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This image of three jars containing coins illustrates how an inheritance maty be divided between tax due to HMRC and family

How can you reduce inheritance tax on your estate?

Inheritance tax bills continue to soar, so what can you do to maximise what your beneficiaries receive?


In previous generations, very few people had to worry about inheritance tax. That’s all changed, thanks to a combination of soaring inflation, particularly property prices, and a freeze on the tax-free allowance. More estates are liable for tax, and bills have risen sharply.

In this article, AJB Wealth’s Managing Director, Paul Willans, explores how you can reduce your estate’s exposure.

According to the latest figures, HMRC collected £3.2 billion in inheritance tax in the five months from April to August 2023. This is an increase of £300 million on same period in the previous year, and continues an ongoing upward trend.

Meanwhile, the inheritance tax allowance has been frozen at £325,000 since 2009, and will remain frozen until at least 2027/28. If it had risen with CPI inflation, the first £558,000 of an estate would be tax-free.

‘The belief that IHT is strictly for the very rich, no longer applies,’ explains Chartered Wealth Manager Paul. ‘More and more families will face an unforeseen and unwelcome inheritance bill from the tax man.


Gifts and trusts

‘On a more positive note, careful planning can make all the difference to the family finances. There are a number of strategies for reducing IHT bills. These include setting up trusts, or simply making full use of tax-free gift allowances to pass on money to family.’

IHT does not generally apply to gifts to individuals–unless you die within seven years. There is also an annual gift allowance of up to £3,000 per tax year, not subject to IHT. This allowance applies even if you do die within seven years. If you didn’t use up last year’s allowance, you can still use it this year, until 5 April. In addition, subject to certain rules, gifts made from surplus income can be immediately exempt from tax.


Can you pass on your pension?

Pension pots are normally excluded from your estate for IHT purposes, so you can potentially pass on your pension in a tax-efficient way. You and your advisors should consider this when deciding which assets to use to provide for retirement.

Making a will is an essential step in effective inheritance tax planning, but not everyone has one, even though they know they should. Leaving a legacy to charity is something else to consider.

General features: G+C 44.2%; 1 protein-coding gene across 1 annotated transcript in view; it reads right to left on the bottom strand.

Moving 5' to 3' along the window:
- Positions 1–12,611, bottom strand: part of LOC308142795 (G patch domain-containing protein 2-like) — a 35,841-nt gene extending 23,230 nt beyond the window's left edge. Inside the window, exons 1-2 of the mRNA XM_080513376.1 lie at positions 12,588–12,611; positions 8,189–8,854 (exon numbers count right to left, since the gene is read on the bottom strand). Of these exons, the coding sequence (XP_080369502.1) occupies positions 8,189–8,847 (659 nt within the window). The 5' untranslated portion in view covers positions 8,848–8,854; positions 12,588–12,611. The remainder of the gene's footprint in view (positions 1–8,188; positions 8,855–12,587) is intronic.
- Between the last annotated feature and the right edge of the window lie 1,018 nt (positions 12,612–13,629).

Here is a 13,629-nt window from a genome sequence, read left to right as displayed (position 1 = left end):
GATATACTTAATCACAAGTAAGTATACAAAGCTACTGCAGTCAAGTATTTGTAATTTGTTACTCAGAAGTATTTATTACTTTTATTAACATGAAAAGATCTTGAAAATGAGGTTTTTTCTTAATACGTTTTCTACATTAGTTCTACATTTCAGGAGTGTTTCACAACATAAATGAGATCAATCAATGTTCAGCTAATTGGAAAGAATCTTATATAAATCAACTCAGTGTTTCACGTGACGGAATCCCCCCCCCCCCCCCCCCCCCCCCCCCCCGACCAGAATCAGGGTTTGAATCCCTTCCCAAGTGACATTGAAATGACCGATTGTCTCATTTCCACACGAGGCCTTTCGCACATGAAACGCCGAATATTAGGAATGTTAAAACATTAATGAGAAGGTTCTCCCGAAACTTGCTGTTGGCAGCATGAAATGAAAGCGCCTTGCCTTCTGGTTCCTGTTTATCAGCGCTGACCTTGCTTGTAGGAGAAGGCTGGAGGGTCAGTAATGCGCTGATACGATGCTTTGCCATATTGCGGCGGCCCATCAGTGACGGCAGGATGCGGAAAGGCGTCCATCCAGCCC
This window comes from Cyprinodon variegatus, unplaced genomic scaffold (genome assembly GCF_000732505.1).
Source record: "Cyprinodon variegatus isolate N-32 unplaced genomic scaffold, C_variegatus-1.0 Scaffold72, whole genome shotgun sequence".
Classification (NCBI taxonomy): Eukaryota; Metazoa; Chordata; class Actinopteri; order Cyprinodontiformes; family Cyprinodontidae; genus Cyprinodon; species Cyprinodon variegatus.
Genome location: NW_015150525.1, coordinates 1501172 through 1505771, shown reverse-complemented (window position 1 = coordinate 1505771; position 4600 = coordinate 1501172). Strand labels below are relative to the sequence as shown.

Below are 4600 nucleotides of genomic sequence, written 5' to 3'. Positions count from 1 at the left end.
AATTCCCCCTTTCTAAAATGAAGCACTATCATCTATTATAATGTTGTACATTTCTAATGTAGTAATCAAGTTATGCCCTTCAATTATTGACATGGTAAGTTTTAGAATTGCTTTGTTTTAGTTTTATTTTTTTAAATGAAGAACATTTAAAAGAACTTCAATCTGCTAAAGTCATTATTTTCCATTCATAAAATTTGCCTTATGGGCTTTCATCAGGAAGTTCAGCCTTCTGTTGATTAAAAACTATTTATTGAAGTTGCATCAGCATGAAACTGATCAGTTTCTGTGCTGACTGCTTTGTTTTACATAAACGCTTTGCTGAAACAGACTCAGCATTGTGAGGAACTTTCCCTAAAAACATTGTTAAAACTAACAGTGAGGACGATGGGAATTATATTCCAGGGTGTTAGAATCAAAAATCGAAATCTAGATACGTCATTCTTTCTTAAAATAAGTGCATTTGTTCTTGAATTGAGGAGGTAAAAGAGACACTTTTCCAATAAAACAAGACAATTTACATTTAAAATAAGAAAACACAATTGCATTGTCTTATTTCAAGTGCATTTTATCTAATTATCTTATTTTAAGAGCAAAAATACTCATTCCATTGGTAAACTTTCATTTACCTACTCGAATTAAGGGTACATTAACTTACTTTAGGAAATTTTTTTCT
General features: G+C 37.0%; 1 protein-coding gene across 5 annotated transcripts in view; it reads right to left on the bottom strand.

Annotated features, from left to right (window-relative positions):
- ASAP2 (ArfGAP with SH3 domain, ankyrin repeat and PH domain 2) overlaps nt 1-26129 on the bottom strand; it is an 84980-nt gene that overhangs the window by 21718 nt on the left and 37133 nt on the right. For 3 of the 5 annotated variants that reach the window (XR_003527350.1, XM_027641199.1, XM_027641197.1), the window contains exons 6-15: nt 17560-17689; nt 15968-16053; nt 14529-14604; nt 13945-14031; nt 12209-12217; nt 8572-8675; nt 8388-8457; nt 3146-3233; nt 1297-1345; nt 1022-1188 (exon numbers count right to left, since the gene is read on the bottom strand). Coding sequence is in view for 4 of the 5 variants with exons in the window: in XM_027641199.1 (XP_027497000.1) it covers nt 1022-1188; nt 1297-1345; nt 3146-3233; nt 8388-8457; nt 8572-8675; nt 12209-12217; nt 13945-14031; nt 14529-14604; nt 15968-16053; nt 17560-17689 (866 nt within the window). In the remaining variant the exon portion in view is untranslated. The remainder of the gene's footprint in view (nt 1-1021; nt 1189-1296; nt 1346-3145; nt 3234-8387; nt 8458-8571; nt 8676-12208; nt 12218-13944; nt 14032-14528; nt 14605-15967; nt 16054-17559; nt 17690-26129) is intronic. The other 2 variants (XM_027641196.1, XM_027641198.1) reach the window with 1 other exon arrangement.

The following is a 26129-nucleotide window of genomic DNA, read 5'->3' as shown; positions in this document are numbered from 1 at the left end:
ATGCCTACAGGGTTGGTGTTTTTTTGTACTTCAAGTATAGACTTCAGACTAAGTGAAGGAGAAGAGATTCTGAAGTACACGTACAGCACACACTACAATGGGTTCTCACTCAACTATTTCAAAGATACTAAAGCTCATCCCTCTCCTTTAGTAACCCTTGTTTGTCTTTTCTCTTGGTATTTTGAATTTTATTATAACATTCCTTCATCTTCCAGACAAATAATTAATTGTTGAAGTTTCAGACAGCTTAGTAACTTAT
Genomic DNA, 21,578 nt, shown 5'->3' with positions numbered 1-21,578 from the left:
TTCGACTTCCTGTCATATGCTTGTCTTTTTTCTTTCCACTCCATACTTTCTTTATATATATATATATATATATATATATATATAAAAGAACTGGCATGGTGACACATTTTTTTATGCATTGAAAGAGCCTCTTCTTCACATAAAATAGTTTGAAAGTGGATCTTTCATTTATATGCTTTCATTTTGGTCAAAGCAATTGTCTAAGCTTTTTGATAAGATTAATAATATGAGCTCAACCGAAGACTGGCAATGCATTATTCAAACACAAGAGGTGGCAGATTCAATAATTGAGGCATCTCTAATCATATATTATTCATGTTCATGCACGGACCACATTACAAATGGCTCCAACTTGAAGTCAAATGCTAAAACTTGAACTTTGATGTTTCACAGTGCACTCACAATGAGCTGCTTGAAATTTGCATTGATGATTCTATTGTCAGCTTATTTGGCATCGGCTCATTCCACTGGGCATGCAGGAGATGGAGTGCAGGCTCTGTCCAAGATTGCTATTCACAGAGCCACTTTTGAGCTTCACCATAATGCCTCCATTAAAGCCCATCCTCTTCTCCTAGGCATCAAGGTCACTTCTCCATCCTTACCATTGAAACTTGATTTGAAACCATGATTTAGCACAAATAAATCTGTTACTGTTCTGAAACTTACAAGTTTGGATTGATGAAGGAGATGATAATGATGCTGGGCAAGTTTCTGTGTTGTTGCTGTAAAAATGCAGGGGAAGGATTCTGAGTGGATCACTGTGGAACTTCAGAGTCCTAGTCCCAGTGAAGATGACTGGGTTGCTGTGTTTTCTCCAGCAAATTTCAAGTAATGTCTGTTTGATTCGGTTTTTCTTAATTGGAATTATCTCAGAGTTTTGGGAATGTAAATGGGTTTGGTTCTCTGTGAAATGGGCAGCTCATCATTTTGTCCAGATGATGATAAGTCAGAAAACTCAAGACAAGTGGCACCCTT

Tax-saving investments

In a recent post, we explored financial planning factors to consider, in the run up to the end of the financial year. IHT planning should be at the forefront.  Estate planning is another area to consider when reviewing your investments, as there are niche investments that can offer tax-saving incentives.

‘While not for everyone, they can be an effective means of shielding money from tax, which you do not wish to give away,’ says Paul.

‘The rise in tax receipts is good news for the Treasury, but an inheritance tax bill will be a nasty shock for many people,’ Paul concludes. ‘These figures are a reminder to people to assess the value of their estate regularly, taking into account property.

‘Professional advisers can help you work out your estate’s value, calculate likely inheritance tax, and understand the options for managing that tax bill.’


This article first appeared in February 2023 and was updated in September 2023.


At AJB Wealth, our experienced and highly-qualified team is well placed to work with you, and your other professional advisers, to help you achieve financial efficiency and security. To arrange an initial consultation, please book a meeting, or call us on 01483 774 070.


Important: The content of this bulletin is for general consideration only, and does not constitute advice. No action must be taken, or refrained from being taken, without advice and this company accepts no responsibility for any loss occasioned as a result of any such action, or inaction. You are also reminded that investments can fall, as well as rise, and, in the event of early encashment, you may receive less back than your original investment.

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